Study

Tagging and tracking of rough-toothed dolphins (Steno bredanensis) from the March 2005 mass stranding in the Florida Keys

  • Published source details Wells R.S., Early G.A., Gannon J.G., Lingenfelser R.G. & Sweeney P. (2008) Tagging and tracking of rough-toothed dolphins (Steno bredanensis) from the March 2005 mass stranding in the Florida Keys. NOAA Technical Memorandum NMFS-SEFSC-574 report.

Actions

This study is summarised as evidence for the following.

Action Category

Rehabilitate and release injured, sick or weak marine and freshwater mammals

Action Link
Marine and Freshwater Mammal Conservation
  1. Rehabilitate and release injured, sick or weak marine and freshwater mammals

    A study in 2005 of a pelagic area in the North Atlantic Ocean, off the coast of Florida, USA (Wells et al. 2008) found that five stranded rough-toothed dolphins Steno bredanensis that were rehabilitated and released back into the wild survived for at least 2–7 weeks. The five dolphins were tracked for 12–49 days after release before contact was lost with their transmitters. They travelled a total of 687–3,488 km, at average rates of 4–6 km/h and 55–99 km/day, in both coastal and offshore waters. In March 2005, ten dolphins were rescued during a mass stranding event and taken to rehabilitation facilities. The dolphins were released in April, May and September 2005, five (one male, four females) with satellite-tags attached. The five satellite-tagged dolphins were tracked to 45–289 locations each in April–June or September 2005.

    (Summarised by: Anna Berthinussen)

Output references
What Works 2021 cover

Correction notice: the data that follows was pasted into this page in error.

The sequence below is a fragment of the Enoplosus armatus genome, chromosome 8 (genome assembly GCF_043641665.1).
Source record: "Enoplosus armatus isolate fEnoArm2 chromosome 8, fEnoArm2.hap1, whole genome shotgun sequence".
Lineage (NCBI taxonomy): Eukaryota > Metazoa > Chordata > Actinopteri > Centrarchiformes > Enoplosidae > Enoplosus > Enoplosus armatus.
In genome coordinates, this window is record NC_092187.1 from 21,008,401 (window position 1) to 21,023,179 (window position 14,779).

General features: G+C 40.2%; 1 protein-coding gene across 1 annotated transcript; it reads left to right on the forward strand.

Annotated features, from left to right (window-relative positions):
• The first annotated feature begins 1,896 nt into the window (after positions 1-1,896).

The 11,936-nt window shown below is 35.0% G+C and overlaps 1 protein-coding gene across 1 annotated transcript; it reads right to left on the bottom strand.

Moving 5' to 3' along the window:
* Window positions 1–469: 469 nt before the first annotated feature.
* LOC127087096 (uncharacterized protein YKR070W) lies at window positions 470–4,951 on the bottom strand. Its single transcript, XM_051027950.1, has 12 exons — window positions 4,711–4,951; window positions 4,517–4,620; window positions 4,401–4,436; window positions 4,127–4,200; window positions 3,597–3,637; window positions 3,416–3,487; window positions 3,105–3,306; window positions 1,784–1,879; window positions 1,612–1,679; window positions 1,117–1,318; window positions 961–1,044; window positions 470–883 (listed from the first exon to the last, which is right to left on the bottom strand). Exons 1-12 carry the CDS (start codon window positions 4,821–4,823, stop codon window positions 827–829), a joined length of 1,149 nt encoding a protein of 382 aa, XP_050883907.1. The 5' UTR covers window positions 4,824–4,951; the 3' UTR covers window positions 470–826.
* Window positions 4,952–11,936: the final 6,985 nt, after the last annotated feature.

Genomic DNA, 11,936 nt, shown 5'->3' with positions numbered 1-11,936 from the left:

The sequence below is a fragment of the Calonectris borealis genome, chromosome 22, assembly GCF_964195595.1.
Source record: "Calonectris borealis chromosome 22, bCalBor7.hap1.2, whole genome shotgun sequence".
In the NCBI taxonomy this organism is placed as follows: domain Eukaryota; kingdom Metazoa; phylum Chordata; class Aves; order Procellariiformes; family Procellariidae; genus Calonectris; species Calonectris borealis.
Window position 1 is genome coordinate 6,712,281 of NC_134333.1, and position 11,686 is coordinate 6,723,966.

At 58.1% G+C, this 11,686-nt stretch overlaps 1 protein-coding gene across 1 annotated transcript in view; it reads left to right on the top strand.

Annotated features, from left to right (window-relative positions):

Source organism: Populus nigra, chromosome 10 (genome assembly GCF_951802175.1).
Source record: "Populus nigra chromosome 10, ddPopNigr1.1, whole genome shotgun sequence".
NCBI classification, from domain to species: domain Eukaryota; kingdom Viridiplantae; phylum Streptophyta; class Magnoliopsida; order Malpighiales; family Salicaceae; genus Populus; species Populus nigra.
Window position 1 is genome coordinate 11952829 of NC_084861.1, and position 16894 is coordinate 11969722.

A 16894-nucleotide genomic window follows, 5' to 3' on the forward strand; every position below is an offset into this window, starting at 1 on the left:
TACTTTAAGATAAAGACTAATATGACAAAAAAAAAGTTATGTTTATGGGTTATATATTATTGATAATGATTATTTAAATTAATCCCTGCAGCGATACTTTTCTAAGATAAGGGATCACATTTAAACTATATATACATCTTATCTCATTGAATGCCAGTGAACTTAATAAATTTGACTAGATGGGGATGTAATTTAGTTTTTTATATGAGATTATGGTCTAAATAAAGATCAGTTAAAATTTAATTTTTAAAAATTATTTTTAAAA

What Works in Conservation

What Works in Conservation provides expert assessments of the effectiveness of actions, based on summarised evidence, in synopses. Subjects covered so far include amphibians, birds, mammals, forests, peatland and control of freshwater invasive species. More are in progress.

More about What Works in Conservation

Download free PDF or purchase
The Conservation Evidence Journal

The Conservation Evidence Journal

An online, free to publish in, open-access journal publishing results from research and projects that test the effectiveness of conservation actions.

Read the latest volume: Volume 18

Go to the CE Journal

Discover more on our blog

Our blog contains the latest news and updates from the Conservation Evidence team, the Conservation Evidence Journal, and our global partners in evidence-based conservation.


Who uses Conservation Evidence?

Meet some of the evidence champions

Endangered Landscape Programme Red List Champion - Arc Kent Wildlife Trust The Rufford Foundation Save the Frogs - Ghana Bern wood Supporting Conservation Leaders National Biodiversity Network Sustainability Dashboard Frog Life The international journey of Conservation - Oryx British trust for ornithology Cool Farm Alliance UNEP AWFA Butterfly Conservation People trust for endangered species Vincet Wildlife Trust